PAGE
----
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Going on the hunt

If you’re ready to look for new jobs, here are some suggested steps:

  1. Build an impressive portfolio/resume. Impress employers by showing them what you’re capable of.
  2. Add your portfolio to online job marketplaces. Your portfolio isn’t any good if it doesn’t reach the eyes of employers. While sometimes sites like this can be spammy, they can also be a good way to find leads on jobs that you may not have considered on your own.
  3. Apply to as many jobs as possible. With today’s technology, you have no excuse for applying as many job applications as possible.That means you could potentially apply for hundreds of jobs in one day. However, it can also be smart to customize your resume and cover letter for individual jobs, so don’t skimp out on effort here!
  4. Be prepared for responding to job offers. Shooting at a wide range of targets means you could get a lot of responses. Be sure to respond quickly, keep an eye out for follow-ups, and be attentive. You should be prepared for multiple interview stages, have examples of your work to provide, and be prepared for the long haul — finding jobs can take a long time.

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Evaluate your current job satisfaction

Keep a journal of your daily reactions to your job situation and look for recurring themes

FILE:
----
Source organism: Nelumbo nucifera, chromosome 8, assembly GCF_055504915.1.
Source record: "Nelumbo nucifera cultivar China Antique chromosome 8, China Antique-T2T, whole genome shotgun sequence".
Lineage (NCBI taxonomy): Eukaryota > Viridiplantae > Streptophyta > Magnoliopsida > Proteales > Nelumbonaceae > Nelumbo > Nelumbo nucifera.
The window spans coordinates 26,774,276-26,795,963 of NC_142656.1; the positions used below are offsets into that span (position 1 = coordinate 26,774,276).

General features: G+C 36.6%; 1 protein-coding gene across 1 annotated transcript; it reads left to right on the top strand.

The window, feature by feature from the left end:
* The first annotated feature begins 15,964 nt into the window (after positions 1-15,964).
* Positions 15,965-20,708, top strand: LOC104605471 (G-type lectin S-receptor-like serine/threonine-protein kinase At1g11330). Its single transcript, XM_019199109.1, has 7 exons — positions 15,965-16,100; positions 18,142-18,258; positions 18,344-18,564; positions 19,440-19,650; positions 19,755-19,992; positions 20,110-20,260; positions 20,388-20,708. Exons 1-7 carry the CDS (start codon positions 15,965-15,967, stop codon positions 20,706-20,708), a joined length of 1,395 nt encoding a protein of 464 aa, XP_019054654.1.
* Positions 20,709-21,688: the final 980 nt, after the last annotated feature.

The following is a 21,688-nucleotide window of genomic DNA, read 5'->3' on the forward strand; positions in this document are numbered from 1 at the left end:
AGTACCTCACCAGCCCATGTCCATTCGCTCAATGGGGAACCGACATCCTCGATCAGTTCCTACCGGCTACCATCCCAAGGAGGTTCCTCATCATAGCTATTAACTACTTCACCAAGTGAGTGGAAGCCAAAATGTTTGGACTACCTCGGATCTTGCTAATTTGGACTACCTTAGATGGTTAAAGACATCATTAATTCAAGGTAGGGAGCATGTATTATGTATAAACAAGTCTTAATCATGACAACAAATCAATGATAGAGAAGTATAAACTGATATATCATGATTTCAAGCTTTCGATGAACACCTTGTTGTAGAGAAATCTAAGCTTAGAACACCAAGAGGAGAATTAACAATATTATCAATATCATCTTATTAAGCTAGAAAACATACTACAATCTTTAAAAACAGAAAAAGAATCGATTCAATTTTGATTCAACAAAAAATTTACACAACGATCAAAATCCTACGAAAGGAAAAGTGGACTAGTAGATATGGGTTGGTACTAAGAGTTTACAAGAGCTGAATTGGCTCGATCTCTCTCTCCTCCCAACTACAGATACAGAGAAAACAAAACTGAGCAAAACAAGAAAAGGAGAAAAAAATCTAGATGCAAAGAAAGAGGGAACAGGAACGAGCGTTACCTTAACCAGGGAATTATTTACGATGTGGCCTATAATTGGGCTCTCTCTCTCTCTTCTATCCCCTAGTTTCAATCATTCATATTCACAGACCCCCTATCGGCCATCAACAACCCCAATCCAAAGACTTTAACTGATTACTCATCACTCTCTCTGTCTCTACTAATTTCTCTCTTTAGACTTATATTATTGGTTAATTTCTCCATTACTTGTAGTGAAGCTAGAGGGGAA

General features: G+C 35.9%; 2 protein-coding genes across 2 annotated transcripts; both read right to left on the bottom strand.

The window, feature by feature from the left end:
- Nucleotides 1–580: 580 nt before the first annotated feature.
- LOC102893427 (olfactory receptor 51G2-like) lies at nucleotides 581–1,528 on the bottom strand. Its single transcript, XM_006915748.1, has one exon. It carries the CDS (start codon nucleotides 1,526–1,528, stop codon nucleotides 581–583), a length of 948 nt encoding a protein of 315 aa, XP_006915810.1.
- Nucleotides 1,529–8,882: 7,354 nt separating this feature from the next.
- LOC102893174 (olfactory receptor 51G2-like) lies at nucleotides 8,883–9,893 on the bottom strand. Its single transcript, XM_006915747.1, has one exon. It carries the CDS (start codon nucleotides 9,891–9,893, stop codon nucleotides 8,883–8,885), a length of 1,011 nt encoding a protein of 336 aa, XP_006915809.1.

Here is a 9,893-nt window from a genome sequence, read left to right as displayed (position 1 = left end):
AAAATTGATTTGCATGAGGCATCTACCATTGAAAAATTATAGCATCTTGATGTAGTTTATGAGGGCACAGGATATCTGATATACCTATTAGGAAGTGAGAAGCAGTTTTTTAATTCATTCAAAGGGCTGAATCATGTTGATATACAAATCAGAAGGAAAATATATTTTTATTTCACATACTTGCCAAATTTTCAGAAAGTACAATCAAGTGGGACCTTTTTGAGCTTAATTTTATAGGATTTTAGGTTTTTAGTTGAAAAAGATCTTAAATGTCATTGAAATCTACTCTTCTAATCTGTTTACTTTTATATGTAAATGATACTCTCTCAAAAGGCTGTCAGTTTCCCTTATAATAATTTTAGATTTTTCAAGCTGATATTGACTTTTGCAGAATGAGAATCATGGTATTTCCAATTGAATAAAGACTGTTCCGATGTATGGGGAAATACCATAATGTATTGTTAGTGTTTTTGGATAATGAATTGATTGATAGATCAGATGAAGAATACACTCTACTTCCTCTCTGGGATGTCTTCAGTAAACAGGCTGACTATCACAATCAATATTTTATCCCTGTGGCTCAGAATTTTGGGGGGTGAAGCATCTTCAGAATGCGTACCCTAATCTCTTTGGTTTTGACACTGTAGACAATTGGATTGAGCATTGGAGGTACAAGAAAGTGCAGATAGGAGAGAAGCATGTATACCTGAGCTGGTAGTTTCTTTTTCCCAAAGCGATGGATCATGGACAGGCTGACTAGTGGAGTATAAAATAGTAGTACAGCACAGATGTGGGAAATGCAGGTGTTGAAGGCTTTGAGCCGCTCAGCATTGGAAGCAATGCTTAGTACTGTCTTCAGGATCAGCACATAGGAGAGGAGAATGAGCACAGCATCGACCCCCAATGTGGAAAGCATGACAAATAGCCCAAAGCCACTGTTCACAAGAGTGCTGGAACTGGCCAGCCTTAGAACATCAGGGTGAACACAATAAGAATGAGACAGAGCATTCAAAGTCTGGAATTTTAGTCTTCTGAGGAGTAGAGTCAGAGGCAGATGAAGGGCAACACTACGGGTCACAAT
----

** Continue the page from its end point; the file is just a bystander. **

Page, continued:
Which aspects of your current job do you like and dislike? Are your dissatisfactions related to the content of your work, your company culture or the people with whom you work

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Stop the "glossy work" cycle: What employers can do

"Glossy work" comes at a cost to employers as they have to manage discontent and staff turnover.

How employers can stop the "glossy work" cycle:

  • Showing a fair balance of the exciting and mundane aspects of the job.
  • Assembling tasks so that the less pleasant tasks are spread across employees and jobs.
  • Openness to employee efforts to tweak their jobs.
  • Taking caution when listing passion as a job requirement, then providing work that doesn't fit that passion.

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Build golden bridges

A last approach before approaching a higher authority is to “Build your opponent a golden bridge to retreat across.”